F

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This article is about the letter of the alphabet. For other uses, see F (disambiguation).
For technical reasons, "F#" redirects here. For the programming language, see F Sharp (programming language). For F♯, see F-sharp. For the Godspeed You! Black Emperor album, see F♯A♯∞.
Cursive.svg
Circle sheer blue 29.gif
Circle sheer blue 31.gif
Cursive script 'f' and capital 'F'
F cursiva.gif

F (named ef[note 1] /ˈɛf/)[1] is the sixth letter in the ISO basic Latin alphabet.

History[edit]

Proto-Semitic
W
Phoenician 
waw
Greek
Digamma
Etruscan
V or W
Roman F
Proto-semiticW-01.pngPhoenicianW-01.pngDigamma uc lc.svgEtruscanF-01.svgRoman F

The origin of 'F' is the Semitic letter vâv (or waw) that represented a sound like /v/ or /w/. Graphically it originally probably depicted either a hook or a club. It may have been based on a comparable Egyptian hieroglyph such as that which represented the word mace (transliterated as ḥ(dj)):-

T3

The Phoenician form of the letter was adopted into Greek as a vowel, upsilon (which resembled its descendant, 'Y' but was also ancestor of Roman letters 'U', 'V', and 'W'); and with another form, as a consonant, digamma, which resembled 'F', but indicated the pronunciation /w/, as in Phoenician. (After /w/ disappeared from Greek, digamma was used as a numeral only.)

In Etruscan, 'F' probably represented /w/, as in Greek; and the Etruscans formed the digraph 'FH' to represent /f/. When the Romans adopted the alphabet, they used 'V' (from Greek upsilon) to stand for /w/ as well as /u/, leaving 'F' available for /f/. (At that time, the Greek letter phi 'Φ' represented an aspirated voiceless bilabial plosive /pʰ/, though in Modern Greek it approximates the sound of /f/.) And so out of the various vav variants in the Mediterranean world, the letter F entered the Roman alphabet attached to a sound which its antecedents in Greek and Etruscan did not have. The Roman alphabet forms the basis of the alphabet used today for English and many other languages.

The lowercase ' f ' is not related to the visually similar long s, ' ſ ' (or medial s). The use of the long s largely died out by the beginning of the 19th century, mostly to prevent confusion with ' f ' when using a short mid-bar (see more at: S).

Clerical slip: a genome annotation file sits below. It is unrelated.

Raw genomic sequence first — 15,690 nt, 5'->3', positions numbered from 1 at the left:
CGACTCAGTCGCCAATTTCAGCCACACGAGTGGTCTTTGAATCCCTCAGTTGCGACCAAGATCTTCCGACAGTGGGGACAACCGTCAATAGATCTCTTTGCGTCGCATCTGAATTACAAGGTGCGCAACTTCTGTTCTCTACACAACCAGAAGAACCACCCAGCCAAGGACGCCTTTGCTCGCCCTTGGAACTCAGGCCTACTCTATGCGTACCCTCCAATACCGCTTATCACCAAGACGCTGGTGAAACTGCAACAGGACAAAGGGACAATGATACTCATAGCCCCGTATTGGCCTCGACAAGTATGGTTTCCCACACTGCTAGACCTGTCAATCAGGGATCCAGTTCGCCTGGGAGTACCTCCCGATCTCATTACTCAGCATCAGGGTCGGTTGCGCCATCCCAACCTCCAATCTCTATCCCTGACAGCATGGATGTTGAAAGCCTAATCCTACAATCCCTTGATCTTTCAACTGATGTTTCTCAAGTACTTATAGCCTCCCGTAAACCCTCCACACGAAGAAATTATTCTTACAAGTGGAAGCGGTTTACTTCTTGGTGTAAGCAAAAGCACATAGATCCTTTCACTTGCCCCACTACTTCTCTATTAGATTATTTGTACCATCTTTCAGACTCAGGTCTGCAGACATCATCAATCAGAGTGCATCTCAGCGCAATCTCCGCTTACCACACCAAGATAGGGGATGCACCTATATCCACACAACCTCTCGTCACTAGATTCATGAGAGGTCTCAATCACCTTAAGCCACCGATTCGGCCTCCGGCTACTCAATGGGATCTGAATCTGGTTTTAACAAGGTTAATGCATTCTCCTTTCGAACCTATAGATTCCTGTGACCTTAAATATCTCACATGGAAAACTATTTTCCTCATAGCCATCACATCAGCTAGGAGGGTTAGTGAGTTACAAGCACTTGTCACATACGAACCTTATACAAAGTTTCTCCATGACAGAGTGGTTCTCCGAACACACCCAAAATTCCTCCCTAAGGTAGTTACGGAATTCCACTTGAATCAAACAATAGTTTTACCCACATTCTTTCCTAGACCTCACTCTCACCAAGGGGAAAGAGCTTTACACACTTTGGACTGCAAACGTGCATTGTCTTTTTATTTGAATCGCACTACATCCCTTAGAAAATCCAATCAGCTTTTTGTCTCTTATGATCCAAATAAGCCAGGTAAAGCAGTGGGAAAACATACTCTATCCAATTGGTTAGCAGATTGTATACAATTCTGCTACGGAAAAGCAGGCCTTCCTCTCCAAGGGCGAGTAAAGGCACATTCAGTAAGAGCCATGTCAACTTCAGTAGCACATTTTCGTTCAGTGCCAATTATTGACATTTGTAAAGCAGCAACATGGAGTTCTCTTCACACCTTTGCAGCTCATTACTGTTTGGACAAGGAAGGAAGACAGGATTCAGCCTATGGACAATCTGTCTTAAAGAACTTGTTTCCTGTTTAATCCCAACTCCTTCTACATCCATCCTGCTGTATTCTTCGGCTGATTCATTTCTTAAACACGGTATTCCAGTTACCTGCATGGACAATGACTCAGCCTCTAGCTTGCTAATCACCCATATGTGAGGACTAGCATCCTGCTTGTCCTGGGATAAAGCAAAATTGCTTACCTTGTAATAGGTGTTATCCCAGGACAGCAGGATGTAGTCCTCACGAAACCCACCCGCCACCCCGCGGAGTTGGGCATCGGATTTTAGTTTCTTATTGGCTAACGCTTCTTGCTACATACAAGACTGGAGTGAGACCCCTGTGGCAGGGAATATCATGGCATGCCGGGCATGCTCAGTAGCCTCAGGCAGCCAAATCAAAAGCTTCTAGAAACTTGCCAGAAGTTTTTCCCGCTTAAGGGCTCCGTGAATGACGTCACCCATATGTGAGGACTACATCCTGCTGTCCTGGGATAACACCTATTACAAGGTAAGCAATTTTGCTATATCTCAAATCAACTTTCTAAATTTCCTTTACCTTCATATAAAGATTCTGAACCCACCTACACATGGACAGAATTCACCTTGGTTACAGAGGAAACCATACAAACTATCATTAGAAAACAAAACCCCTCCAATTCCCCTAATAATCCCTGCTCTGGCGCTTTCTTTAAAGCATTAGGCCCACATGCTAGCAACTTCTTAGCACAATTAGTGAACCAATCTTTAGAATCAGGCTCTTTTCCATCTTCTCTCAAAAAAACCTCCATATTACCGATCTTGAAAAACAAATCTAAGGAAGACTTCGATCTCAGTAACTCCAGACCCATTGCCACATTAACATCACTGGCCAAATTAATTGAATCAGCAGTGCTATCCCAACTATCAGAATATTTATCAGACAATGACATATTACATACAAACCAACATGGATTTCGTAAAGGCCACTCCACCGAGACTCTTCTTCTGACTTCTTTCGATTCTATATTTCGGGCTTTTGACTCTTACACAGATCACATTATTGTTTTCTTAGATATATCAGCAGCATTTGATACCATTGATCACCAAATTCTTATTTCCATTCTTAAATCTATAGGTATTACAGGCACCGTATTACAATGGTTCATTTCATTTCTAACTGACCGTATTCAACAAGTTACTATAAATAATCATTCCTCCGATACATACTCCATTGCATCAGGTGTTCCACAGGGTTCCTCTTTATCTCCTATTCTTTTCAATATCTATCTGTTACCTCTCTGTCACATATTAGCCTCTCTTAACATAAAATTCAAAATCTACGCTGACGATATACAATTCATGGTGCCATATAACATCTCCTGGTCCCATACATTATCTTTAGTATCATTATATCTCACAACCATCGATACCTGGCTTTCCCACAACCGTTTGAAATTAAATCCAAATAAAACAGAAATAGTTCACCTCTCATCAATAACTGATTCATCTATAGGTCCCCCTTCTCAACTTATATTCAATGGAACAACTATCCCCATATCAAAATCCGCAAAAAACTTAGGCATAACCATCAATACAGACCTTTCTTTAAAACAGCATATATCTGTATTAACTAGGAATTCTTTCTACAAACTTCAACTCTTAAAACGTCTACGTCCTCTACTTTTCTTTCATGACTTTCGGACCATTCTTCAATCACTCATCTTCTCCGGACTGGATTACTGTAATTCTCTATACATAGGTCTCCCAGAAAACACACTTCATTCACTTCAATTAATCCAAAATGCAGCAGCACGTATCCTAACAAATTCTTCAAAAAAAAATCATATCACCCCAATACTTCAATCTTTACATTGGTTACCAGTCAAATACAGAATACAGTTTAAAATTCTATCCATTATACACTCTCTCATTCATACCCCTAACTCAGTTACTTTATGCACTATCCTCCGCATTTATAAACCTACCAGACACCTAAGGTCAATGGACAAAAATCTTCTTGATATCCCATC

Usage[edit]

In the English writing system 'f' is used to represent the sound /f/. It is commonly doubled at the end of words. Exceptionally, it represents the voiced sound /v/ in the common word "of". In the orthographies of other languages, 'f' commonly represents /f/, [ɸ] or /v/.

In French orthography, 'f' is used to represent /f/. It may also be silent at the end of words.

In Spanish orthography, 'f' is used to represent /f/.

In the Hepburn romanization of Japanese, 'f' is used to represent [ɸ], which is usually considered to be an allophone of /h/ before /u/.

In Slavic languages, 'f' is used primarily in words of foreign (Greek, Latin, or Germanic) origin.

In phonetic and phonemic transcription, the International Phonetic Alphabet uses 'f' to represent the voiceless labiodental fricative.

Related letters and other similar characters[edit]

Computing codes[edit]

CharacterFf
Unicode nameLATIN CAPITAL LETTER F    LATIN SMALL LETTER F
Encodingsdecimalhexdecimalhex
Unicode70U+0046102U+0066
UTF-8704610266
Numeric character referenceFFff
EBCDIC family198C613486
ASCII 1704610266
1 Also for encodings based on ASCII, including the DOS, Windows, ISO-8859 and Macintosh families of encodings.

Other representations[edit]

NATO phoneticMorse code
Foxtrot··–·
ICS Foxtrot.svgSemaphore Foxtrot.svg⠋
Signal flagFlag semaphoreBraille
dots-124

Footnotes[edit]

Notes[edit]

  1. ^ Spelled eff as a verb

References[edit]

  1. ^ "F", Oxford English Dictionary, 2nd edition (1989); "ef", "eff", "bee" (under "bee eff"), op. cit.

External links[edit]